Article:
The Friends of Eddie Coyle

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The Friends of Eddie Coyle
The Friends of Eddie Coyle.jpg
Theatrical release poster
Directed byPeter Yates
Screenplay byPaul Monash
Based onThe Friends of Eddie Coyle by
George V. Higgins
Produced byPaul Monash
StarringRobert Mitchum
Peter Boyle
Richard Jordan
Steven Keats
CinematographyVictor J. Kemper
Edited byPatricia Lewis Jaffe
Music byDave Grusin
Distributed byParamount Pictures
Release date
  • June 26, 1973 (1973-06-26)
Running time
103 minutes
CountryUnited States

The Friends of Eddie Coyle is a 1973 American neo-noir[1] crime film directed by Peter Yates, starring Robert Mitchum and Peter Boyle. The screenplay by Paul Monash was adapted from the 1970 novel The Friends of Eddie Coyle by George V. Higgins.

The film tells the story of Eddie Coyle (Mitchum), a small-time member of the Irish Mob in Boston, Massachusetts. Critical reception was positive, with particular praise for Mitchum's performance.


Eddie Coyle is a low-level gunrunner based out of Quincy, Massachusetts. He supplies pistols to a bank robbery crew led by Jimmy Scalise and Artie Van, first obtaining the guns from a fellow gunrunner named Jackie Brown. At the same time, Coyle is facing several years of jailtime for a truck hijacking in New Hampshire set up by Dillon, who owns a local bar. Coyle cooperates with ATF agent Dave Foley in order to get his sentencing cleared, but is unaware that Dillon is an informant for Foley; Dillon meets with Foley in person every week to receive $20 from him.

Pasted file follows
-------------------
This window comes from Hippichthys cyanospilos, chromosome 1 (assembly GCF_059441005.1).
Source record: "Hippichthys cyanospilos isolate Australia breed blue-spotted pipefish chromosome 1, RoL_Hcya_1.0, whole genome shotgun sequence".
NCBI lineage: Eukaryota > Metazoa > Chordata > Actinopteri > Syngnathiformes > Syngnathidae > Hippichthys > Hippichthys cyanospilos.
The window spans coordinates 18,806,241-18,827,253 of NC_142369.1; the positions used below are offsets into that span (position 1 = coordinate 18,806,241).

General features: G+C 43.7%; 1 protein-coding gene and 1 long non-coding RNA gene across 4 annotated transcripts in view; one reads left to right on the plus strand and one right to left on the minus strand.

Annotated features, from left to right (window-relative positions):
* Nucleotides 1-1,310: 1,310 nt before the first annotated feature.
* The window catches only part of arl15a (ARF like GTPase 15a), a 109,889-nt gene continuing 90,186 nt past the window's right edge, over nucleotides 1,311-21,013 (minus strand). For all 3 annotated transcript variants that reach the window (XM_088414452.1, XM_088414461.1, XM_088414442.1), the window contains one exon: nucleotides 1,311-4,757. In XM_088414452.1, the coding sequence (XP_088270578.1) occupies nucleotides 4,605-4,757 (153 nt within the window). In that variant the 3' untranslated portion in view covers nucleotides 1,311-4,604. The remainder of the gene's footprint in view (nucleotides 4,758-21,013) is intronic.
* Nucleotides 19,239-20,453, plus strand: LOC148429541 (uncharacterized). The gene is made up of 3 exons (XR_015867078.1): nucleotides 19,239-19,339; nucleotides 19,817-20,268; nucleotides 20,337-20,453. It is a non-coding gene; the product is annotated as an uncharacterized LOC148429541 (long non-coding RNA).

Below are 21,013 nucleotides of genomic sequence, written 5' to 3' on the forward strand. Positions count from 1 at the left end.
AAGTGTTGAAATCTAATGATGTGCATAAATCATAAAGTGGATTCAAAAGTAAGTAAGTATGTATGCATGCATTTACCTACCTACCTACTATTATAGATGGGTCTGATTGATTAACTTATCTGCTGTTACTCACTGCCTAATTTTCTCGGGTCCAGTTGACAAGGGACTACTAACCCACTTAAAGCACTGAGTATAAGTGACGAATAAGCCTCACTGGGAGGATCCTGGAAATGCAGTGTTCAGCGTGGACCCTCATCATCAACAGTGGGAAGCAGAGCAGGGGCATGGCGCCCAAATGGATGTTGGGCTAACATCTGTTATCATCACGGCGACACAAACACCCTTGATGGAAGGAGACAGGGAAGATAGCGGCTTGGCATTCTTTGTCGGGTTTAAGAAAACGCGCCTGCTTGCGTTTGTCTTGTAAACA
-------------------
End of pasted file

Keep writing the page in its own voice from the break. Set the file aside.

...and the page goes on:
The crew kidnap Mr. Partridge, the manager of the South Shore National Bank, in order to rob the bank. They are successful and make a clean getaway. Afterward, Coyle meets with Foley to discuss his sentencing. Coyle tells him that he knows a gunrunner, Jackie, whom he could potentially set up for Foley to arrest in exchange for a reduced sentence; Foley sits on this idea. Meanwhile, Jackie meets a hippie couple in Cambridge who wish to purchase M16 rifles off of him. He reluctantly agrees to sell them in a discreet location at a specific time. Jackie then meets with Coyle who requires him to acquire guns for the next day. While unsure at first that he can complete the task, Jackie complies and heads to Rhode Island later that night with an associate to get the guns, which he is successful in doing.

The crew rob a second bank, this time in South Weymouth. Towards the end of the robbery, one of the tellers triggers a silent alarm and is shot dead by one of the robbers, requiring a hasty exit by the crew. They are able to flee without any police following them but become wanted for murder as a result. Afterward, Jackie meets Coyle in the parking lot of a Dedham grocery store to deliver him the guns. Once the exchange is finished, Coyle calls Foley from a payphone to tip him off about Jackie's exchange with the hippie couple at the Sharon train station. There, Foley and a group of agents watch the area from afar with sniper rifles. The couple arrive and Jackie tells them to meet him elsewhere at a later time, as he believes that he is being watched. Once they leave, Foley and his team move in to make the arrest. Jackie recognizes the agents' cars and attempts to flee but is boxed in at the exit and put in handcuffs, immediately realizing that Coyle had set him up.